These paradoxes are the clashes between orthodoxy and liberalism, between rigid and egalitarian perceptions. When the new Assamese Bihu VCDs depict the Assamese life and society in a traditional way showing a village with open rice field, fishing, or reaping women, female Bihu dancer under Bunyan tree, or women to fetch water from river, these not only reinforce traditionality over modernity but also reinstate gendered cultural practices and the notion of romantic heroines bearing cultural identity in digital ways. Such practices and ways of life strongly stand in opposite to the lives in cities and metropolis. Now the question is which women society is represented by those VCDs and who’s Assameseness? The issues of women empowerment like illiteracy, unemployment can be treated with proper governmental or non-governmental policies; but what sorts of enforcement is required to resist those discursive formations relating to gendered identity and marginality? Historical legacies are quite extraneous in such contexts. For example, in traditional Naga societies, women were given a superior place in social power structure. In villages like Thowai and Kangpot, women were the village chiefs. A woman namely Maram Harkhosita was appointed as the commander-in-chief of the village army. But in our present patriarchal structure, such generative examples are found atypical. In metropolis, a woman can be appointed as the mayor of the municipality, but in village councils, the concept of a Gawnburhi (female head of village) instead of a Gawnburah (male head of village) will surely sound redundant, especially in Assamese and most of the tribal societies.  

Whose discourses are these…?

Within these institutions of power and discursive formations, main problems are not with the increased crime against women; but with the dominant discourses and ideologies that constitute women as a gendered subject of inferiority, flaw and consummation. The fundamental problems are lying with the mentality and attitudes which are flanged by such discourses pertaining to the existing social structure. Within the dome of these haphazard encumbrances, what the women studies in present context seek globally to investigate in the name of cultural meanings of being a woman or the socio-political meaning of the apophthegm ‘the personal is political’ seem empirically disruptive and impenetrable. In traditional societies of NE India, concealing personal is the moral. All these levelheaded hindrances have engendered serious impediments in studying the issues related with women of Northeast India in a global podium. Although, the problems are not restricted to these practical issues only; concerning the haphazard objectives of women studies or feminism as well, Simon During raises an exigent query:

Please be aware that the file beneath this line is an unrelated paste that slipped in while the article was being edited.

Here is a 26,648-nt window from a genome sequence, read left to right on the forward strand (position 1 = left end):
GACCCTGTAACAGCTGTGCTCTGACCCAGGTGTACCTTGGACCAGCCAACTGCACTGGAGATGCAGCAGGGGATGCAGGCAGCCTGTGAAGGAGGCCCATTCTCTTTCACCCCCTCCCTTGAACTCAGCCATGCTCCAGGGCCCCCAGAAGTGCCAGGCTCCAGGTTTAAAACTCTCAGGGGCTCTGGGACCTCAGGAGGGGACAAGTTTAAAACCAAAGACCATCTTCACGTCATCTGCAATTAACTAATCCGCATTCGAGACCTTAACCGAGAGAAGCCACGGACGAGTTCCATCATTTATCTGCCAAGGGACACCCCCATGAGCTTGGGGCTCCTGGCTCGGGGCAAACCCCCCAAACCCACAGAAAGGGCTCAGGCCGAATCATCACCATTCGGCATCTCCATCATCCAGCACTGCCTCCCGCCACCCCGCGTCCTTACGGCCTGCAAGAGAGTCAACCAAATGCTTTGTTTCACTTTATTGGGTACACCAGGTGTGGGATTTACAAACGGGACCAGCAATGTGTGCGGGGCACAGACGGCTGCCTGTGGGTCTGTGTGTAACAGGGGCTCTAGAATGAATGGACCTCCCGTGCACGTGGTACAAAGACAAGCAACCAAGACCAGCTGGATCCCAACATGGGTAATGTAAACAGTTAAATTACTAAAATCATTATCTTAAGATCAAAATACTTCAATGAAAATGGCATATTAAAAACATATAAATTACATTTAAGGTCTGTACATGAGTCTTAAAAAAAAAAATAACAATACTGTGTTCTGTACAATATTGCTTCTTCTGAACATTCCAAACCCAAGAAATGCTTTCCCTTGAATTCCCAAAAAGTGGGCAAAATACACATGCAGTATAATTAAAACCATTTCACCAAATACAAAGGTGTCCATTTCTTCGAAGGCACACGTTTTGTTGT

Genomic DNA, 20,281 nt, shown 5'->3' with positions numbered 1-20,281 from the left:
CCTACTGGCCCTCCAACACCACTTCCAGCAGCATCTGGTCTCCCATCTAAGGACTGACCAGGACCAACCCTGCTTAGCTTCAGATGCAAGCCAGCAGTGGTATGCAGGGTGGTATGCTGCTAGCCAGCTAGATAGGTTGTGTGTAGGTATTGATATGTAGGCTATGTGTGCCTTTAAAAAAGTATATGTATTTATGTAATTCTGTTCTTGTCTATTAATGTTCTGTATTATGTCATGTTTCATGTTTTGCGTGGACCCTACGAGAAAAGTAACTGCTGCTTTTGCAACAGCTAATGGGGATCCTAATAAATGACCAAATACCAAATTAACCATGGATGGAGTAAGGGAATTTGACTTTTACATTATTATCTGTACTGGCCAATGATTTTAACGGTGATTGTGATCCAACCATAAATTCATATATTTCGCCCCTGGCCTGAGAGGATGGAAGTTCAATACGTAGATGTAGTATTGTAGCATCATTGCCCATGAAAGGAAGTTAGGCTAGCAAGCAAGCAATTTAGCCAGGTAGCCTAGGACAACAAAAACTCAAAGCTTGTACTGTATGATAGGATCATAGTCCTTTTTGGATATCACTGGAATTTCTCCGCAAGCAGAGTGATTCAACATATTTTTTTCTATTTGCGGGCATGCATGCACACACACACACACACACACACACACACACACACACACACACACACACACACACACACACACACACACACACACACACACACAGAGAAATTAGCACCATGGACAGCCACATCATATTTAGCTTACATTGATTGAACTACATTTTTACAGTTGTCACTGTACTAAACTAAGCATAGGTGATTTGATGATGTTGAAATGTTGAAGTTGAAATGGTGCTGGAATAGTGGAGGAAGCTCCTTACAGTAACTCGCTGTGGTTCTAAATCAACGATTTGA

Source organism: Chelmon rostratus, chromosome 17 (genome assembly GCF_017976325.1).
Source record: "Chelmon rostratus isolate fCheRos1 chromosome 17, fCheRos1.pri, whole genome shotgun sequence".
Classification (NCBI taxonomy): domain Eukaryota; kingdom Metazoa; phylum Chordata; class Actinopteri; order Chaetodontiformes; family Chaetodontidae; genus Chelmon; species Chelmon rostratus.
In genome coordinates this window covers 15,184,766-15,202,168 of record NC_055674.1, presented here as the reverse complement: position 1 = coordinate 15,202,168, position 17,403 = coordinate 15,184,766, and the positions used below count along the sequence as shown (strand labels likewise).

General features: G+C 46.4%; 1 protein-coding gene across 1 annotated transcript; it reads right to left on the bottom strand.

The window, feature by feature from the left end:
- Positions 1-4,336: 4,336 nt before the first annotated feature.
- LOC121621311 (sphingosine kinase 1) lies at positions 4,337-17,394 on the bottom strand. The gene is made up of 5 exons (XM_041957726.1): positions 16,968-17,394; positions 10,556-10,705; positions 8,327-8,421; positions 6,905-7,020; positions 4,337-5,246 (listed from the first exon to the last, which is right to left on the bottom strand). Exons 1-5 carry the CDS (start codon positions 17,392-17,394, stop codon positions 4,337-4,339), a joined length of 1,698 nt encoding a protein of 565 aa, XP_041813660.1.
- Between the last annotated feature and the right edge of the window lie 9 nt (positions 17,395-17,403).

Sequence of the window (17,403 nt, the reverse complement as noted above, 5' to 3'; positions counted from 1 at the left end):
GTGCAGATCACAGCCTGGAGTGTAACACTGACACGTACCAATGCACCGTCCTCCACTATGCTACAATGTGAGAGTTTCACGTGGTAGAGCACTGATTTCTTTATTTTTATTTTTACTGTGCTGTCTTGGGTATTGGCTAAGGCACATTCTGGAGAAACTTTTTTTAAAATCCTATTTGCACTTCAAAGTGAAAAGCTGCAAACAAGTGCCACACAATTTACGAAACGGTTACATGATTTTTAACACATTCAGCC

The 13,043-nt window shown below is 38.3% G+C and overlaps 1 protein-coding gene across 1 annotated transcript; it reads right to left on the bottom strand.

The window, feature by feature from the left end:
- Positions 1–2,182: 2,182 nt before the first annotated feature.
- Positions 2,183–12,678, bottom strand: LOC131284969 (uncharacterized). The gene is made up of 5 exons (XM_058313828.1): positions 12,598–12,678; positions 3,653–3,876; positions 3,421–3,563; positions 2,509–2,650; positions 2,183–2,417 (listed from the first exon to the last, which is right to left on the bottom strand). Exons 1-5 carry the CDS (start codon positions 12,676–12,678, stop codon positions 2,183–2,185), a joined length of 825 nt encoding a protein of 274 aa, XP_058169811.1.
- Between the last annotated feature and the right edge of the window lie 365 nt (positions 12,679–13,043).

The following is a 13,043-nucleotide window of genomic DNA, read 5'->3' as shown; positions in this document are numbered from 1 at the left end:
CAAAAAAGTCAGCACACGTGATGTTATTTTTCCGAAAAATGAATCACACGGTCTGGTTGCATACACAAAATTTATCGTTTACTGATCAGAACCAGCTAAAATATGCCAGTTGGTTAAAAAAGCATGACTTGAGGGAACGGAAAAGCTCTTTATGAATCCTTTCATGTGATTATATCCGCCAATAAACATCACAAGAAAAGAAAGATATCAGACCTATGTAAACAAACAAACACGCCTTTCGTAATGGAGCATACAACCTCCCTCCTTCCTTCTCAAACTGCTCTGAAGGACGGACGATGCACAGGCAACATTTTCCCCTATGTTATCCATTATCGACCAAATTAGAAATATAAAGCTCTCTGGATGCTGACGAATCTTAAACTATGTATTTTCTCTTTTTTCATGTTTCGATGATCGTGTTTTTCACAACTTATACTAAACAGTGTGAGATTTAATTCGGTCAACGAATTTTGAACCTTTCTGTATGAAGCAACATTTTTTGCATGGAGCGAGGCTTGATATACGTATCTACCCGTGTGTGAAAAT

The question now is: what does feminism want? Feminism’s early forms had clear visions: equality of rights and opportunities; an end to the dominance of the male gaze; the unfolding of a woman’s culture on its own terms. The right and opportunities agenda is (albeit slowly) being met, and the culture of gender and sexuality has been transformed since the advent of feminism, although not in ways that the early feminists would have foreseen or for the most part approved. But what now? (emph. original, 177) 
In the global platform, especially within a cohort of educated women, women studies have emphasised on gender issues and queer politics theorizing a politics of sexuality for generating an anti-essentialist agenda of women identity. But for us, the question of prime importance is that have these developments empowered the women of Northeast India or are these developments converted into a mass movement in Northeast India?
            In Northeast India, women as a category are living in different communities, tribes, ethnicities and places; and crossing these different boundaries, ‘women’ as a class is found empirically outsized to generalize within a specific group of shared issues. Apart from mutual sexual or bodily issues, the socio-cultural and political questions are totally diversified and ethnically oriented. Hence, beyond these diversified questions and belongings, we need a set of shared agendas and constraints in order to solidify the races of women within a single group. If we cannot have such collective agenda and policy, the etymological issues of women studies or feminist politics will seem itself redundant and exclusive.                           



Beauvoir, Simon de. The Second Sex. trans. E.M. Parshley. New York: Vintage, 1973. Print.
Butler, Judith. Gender Studies: Feminism and Subversion of Identity. 1st ed. New York: Routledge, 1990. Print.
During, Simon. Cultural Studies: a critical introduction. New York: Routledge, 2005. Print.
Lakshmi, C.S. “Bodies Called Women: Some Thoughts on Gender, Ethnicity and Nation”, in Selvy Thiruchandran (ed.), Women, narration and Nation: Collective Images and Multiple Identities. New Delhi: Vikas. 1999. Print.
Mishra, Tilottoma ed. The Oxford Anthology of Writings from North-east India: Poetry and Essays. 1st ed. New Delhi: Oxford University Press, 2011. Print.
Nayar, Pramod Kumar. Postcolonial Literature: An Introduction. 1st ed. New Delhi: Dorling Kindersley (India) Pvt. Ltd., 2008. Print.
Zehol, Lucy 2003. ‘Status of Tribal Women’, in Tanka Bahadur Subba (ed.): Anthropology of northeast India: A Textbook (293-306). New Delhi: Orient Longman.

Ethnicity, Ethnoscapes and
Dialectics of Positioning/Positionality, Identification/Identity:
A Reading of Select Fictional Writings from Northeast India

Manash Pratim Borah, PhD
Assistant Professor in English
Central Institute of Himalayan Culture Studies
(An Autonomous Institute under the Ministry of Culture, Govt. of India)